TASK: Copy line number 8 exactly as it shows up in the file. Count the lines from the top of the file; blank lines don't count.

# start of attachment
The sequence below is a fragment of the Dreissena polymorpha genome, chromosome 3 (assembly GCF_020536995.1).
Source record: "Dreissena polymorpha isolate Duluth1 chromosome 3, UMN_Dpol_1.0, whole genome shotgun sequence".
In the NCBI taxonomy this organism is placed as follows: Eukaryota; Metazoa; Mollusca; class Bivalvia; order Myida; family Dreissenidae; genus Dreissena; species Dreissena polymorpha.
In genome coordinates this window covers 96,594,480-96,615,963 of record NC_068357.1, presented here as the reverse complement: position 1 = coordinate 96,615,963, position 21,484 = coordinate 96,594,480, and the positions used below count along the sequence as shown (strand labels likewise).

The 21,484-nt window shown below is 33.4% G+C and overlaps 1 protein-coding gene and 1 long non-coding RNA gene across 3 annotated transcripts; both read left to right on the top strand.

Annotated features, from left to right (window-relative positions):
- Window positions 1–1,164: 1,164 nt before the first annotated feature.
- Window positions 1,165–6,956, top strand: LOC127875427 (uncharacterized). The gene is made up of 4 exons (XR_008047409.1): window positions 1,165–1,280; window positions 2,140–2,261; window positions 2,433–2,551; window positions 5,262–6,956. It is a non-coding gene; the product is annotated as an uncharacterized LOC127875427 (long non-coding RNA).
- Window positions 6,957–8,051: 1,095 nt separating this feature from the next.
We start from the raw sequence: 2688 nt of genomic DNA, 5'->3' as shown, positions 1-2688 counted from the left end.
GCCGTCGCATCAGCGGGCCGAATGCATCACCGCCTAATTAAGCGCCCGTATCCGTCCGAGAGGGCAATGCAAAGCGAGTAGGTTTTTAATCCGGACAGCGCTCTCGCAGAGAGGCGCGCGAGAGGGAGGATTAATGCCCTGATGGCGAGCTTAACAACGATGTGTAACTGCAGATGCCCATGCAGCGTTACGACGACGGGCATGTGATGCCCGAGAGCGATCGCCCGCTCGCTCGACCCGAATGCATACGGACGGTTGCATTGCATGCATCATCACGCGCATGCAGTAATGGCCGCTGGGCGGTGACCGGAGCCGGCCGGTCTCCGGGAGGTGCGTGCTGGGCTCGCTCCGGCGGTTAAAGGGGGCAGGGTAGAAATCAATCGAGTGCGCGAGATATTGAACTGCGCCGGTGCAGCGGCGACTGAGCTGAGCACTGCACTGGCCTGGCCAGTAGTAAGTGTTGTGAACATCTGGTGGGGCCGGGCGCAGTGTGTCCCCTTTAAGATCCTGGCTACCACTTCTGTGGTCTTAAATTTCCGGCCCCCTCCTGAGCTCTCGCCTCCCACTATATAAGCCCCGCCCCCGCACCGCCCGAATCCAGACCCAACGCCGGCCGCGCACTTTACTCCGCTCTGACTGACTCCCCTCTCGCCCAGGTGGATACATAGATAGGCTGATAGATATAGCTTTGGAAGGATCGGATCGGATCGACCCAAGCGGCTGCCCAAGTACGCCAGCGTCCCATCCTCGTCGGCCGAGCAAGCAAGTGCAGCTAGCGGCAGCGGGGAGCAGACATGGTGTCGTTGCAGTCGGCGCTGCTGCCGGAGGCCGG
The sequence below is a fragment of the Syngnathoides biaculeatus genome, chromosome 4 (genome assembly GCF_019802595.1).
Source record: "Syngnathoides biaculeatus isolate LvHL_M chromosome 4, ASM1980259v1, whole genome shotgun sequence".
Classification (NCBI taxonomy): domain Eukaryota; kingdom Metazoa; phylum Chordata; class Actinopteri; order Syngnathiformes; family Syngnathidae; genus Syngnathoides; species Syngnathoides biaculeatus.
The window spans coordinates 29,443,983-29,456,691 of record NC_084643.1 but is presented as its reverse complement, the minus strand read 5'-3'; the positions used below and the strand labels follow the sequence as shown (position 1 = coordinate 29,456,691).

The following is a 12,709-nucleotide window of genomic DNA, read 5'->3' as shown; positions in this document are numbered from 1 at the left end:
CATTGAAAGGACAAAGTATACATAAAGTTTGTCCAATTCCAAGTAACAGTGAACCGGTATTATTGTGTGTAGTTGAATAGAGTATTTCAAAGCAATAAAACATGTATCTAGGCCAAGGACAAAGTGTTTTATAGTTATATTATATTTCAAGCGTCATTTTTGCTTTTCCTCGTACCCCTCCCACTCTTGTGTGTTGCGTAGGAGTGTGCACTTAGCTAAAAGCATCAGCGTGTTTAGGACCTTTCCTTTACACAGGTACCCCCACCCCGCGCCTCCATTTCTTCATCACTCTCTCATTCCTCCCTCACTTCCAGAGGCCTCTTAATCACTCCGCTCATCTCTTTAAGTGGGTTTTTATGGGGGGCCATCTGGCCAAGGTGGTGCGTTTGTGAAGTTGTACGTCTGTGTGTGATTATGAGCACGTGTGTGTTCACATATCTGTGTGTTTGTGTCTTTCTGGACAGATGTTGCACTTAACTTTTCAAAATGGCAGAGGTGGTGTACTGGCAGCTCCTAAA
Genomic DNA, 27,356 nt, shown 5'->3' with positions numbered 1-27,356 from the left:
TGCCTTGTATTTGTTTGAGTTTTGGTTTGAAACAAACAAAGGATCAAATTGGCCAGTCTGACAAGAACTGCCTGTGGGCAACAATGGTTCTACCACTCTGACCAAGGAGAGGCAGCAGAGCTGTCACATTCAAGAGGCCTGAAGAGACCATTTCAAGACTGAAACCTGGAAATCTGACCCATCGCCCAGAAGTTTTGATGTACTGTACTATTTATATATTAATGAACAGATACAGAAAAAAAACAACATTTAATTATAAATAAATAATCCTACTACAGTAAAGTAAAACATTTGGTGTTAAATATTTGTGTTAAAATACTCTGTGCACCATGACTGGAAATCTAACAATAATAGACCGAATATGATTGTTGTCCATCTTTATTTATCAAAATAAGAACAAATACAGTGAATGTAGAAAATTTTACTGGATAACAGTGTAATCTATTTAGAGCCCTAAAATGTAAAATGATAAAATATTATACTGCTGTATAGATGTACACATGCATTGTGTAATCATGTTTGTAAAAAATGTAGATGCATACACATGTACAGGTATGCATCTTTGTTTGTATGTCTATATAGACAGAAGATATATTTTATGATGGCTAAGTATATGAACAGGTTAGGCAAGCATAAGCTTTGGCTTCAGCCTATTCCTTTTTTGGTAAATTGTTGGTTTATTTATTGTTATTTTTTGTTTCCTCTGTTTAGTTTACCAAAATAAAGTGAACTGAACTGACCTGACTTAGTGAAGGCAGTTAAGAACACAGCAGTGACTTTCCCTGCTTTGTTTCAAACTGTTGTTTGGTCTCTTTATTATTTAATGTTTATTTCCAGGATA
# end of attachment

- Window positions 1,165–6,956, top strand: LOC127875427 (uncharacterized). The gene is made up of 4 exons (XR_008047409.1): window positions 1,165–1,280; window positions 2,140–2,261; window positions 2,433–2,551; window positions 5,262–6,956. It is a non-coding gene; the product is annotated as an uncharacterized LOC127875427 (long non-coding RNA).